One of the great things about being a business attorney is getting to work with people who are, by nature, creative, visionary and risk takers. But sometimes that right-brained dominance can cause a blind spot when it comes to “the details”.  Of the multitude of risks one must be prepared to take when launching a new business, failing to properly research one’s trade name prior to investing time and money in a website, logo, marketing materials, and advertising shouldn’t be one of them.

An unfortunate example of this “cart before the horse” approach to starting a new business began to publicly unfold in the local business community in mid-2002, and finally concluded nearly three years and several hundreds of thousands of dollars later.  If you lived in the Treasure Valley during that time period, you may recall a very clever billboard advertising campaign that announced with a great degree of fanfare and suspense the approaching arrival of a new, state-of-the-art real estate company. After plenty of teaser advertisements strategically placed throughout the community, the name of the new company was finally revealed: Compass, Inc.

Problem was, there was already a company doing real estate business in the Treasure Valley under the trade name of Compass Commercial Properties, LLC and they were not amused by the news heralded by the new entity’s billboard campaign.  Not only that but, not surprisingly, Compass Commercial Properties used the image of a compass as part of its logo – the very same iconic symbol that Compass, Inc. used in its advertising campaign and related marketing materials.

Predictably, a lawsuit ensued.  After nearly eight months, a preliminary injunction was issued prohibiting use of the trade name and the compass-based logo by Compass, Inc.  That prompted Compass, Inc. to adopt a new trade name: Sel-Equity. Fourteen months into the litigation, new counsel appeared on behalf of the defendant, Compass, Inc. Twenty long months into the dispute, QwestDex was brought into the suit by Compass, Inc. on allegations that, despite knowledge of the court’s injunction prohibiting Compass, Inc.’s use of the “Compass” trade name, QwestDex published the prohibited trade name in its 2004 edition of its telephone directory.  Ultimately, Yellow Book USA, Inc. was also sued by Compass, Inc. for publishing the prohibited trade name in its 2004 directory instead of using the company’s new trade name, Sel-Equity.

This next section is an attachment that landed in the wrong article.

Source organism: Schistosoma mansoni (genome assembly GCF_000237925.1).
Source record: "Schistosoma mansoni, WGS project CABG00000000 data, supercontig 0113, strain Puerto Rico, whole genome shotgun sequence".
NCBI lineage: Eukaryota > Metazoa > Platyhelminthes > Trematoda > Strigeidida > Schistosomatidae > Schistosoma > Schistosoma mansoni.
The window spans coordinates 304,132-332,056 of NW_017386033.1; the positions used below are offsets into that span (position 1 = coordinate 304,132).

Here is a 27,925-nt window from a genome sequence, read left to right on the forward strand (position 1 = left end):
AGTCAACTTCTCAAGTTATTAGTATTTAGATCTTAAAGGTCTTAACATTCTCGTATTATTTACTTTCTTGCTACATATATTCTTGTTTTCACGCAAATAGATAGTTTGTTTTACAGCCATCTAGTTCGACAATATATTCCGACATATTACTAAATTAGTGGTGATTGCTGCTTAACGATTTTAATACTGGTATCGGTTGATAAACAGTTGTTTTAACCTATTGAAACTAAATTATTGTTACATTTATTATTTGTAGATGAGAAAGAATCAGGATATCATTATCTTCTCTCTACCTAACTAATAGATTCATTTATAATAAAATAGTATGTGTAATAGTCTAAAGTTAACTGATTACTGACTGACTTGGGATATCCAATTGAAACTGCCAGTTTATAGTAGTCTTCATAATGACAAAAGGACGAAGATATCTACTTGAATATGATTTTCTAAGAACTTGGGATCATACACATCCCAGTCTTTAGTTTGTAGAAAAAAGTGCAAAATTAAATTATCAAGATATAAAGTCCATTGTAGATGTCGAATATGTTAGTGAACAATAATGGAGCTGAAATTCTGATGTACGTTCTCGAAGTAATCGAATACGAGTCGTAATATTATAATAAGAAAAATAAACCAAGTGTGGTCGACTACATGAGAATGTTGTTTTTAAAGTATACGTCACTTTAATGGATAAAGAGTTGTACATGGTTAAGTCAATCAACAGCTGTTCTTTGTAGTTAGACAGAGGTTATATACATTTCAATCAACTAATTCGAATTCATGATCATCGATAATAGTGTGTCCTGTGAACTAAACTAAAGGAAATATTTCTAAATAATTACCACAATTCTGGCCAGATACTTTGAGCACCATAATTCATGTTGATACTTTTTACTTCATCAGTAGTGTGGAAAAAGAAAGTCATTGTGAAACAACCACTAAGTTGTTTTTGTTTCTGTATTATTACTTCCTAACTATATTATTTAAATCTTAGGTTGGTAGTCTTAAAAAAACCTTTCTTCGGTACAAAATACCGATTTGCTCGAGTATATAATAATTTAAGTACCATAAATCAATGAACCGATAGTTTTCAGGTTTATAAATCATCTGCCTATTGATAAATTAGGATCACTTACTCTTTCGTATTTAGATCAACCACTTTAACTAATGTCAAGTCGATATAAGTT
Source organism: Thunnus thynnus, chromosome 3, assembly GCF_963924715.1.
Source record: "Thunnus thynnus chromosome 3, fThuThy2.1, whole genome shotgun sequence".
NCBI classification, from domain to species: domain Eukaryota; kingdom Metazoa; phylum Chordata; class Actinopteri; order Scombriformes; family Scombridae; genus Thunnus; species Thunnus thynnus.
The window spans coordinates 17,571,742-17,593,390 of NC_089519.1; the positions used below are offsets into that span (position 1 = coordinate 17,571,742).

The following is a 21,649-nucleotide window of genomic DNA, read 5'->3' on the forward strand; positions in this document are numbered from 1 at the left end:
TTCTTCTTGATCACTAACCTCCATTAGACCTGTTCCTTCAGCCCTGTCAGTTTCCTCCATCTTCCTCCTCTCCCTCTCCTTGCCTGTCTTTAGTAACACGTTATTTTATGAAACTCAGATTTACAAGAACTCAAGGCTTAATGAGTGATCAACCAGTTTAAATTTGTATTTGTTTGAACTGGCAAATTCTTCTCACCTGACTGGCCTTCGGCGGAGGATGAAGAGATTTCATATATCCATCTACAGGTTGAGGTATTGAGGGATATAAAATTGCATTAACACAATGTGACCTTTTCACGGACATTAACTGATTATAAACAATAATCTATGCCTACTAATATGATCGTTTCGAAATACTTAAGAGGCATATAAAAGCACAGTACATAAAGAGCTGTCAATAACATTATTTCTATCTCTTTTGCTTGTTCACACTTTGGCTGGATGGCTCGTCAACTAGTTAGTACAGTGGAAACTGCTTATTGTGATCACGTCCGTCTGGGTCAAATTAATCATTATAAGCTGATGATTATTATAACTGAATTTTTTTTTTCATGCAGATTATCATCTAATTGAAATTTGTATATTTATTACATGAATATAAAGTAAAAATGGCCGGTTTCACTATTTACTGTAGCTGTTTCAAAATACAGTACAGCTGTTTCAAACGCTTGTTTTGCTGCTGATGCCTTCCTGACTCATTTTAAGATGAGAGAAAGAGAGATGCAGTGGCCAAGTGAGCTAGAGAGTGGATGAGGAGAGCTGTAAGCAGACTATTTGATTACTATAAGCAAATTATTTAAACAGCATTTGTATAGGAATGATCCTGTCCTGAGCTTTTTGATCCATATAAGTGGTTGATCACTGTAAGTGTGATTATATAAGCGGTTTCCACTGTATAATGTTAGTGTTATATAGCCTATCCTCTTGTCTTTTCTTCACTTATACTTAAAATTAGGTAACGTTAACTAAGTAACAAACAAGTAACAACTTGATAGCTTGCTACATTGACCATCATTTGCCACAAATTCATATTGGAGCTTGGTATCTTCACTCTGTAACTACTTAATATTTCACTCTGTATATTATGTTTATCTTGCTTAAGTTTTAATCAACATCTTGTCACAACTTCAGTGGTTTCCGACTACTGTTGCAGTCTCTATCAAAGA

Judgment in the amount of $110,000 was entered against Compass, Inc. in March of 2005. There is no public record as to the amount of attorney fees incurred by the parties in resolving this matter.

So, what’s the lesson? While you’re dreaming up a catchy name and advertising campaign to launch your new business, start by doing some basic research into whether the name is already in use by another person or entity in a similar business field.

An easy way to conduct such research is via Google or similar search engines.  You might also check with the U.S. Patent and Trademark Office. They have a very user-friendly searchable database of existing registered trademarks (Trademark Electronic Search System or TESS), that includes information regarding when the mark was registered, whether it is still active, and what goods and services it relates to. A good place to start on the USPTO website is found at this link:

But remember, just because a trade name isn’t registered with the USPTO, or isn’t listed with the Idaho Secretary of State’s Office as the name of an existing entity or as an Assumed Business Name for an existing entity, or just because a domain name is available for a website, doesn’t mean you’re home free.  Although officially registering a trade name is often advisable, it isn’t required to assert a superior right to use the name to the exclusion of others.  By simply using a trade name in commerce you acquire certain common law rights to use that name if no one else has beaten you to the punch. That’s where a Google or other such search comes in handy – it will often reveal an unbelievable number of people across the world who have already staked a claim in that really cool trade name you’re itching to use.

And, for good measure, you might be well-served to consult an attorney who specializes in trademark matters before committing thousands of dollars in advertising and other costs to a trade name that is going to cost you hundreds of thousands of dollars more in legal fees and damages.


Molly O’Leary represents business and telecommunications clients throughout Idaho, and is the Managing Principal of BizCounselor@Law, PLLC.  In addition, she is a Past President of the Idaho State Bar and a current member of the Statewide Advisory Counsel for the Idaho Small Business Development Center. You may follow her on Twitter: @BizCounselor.

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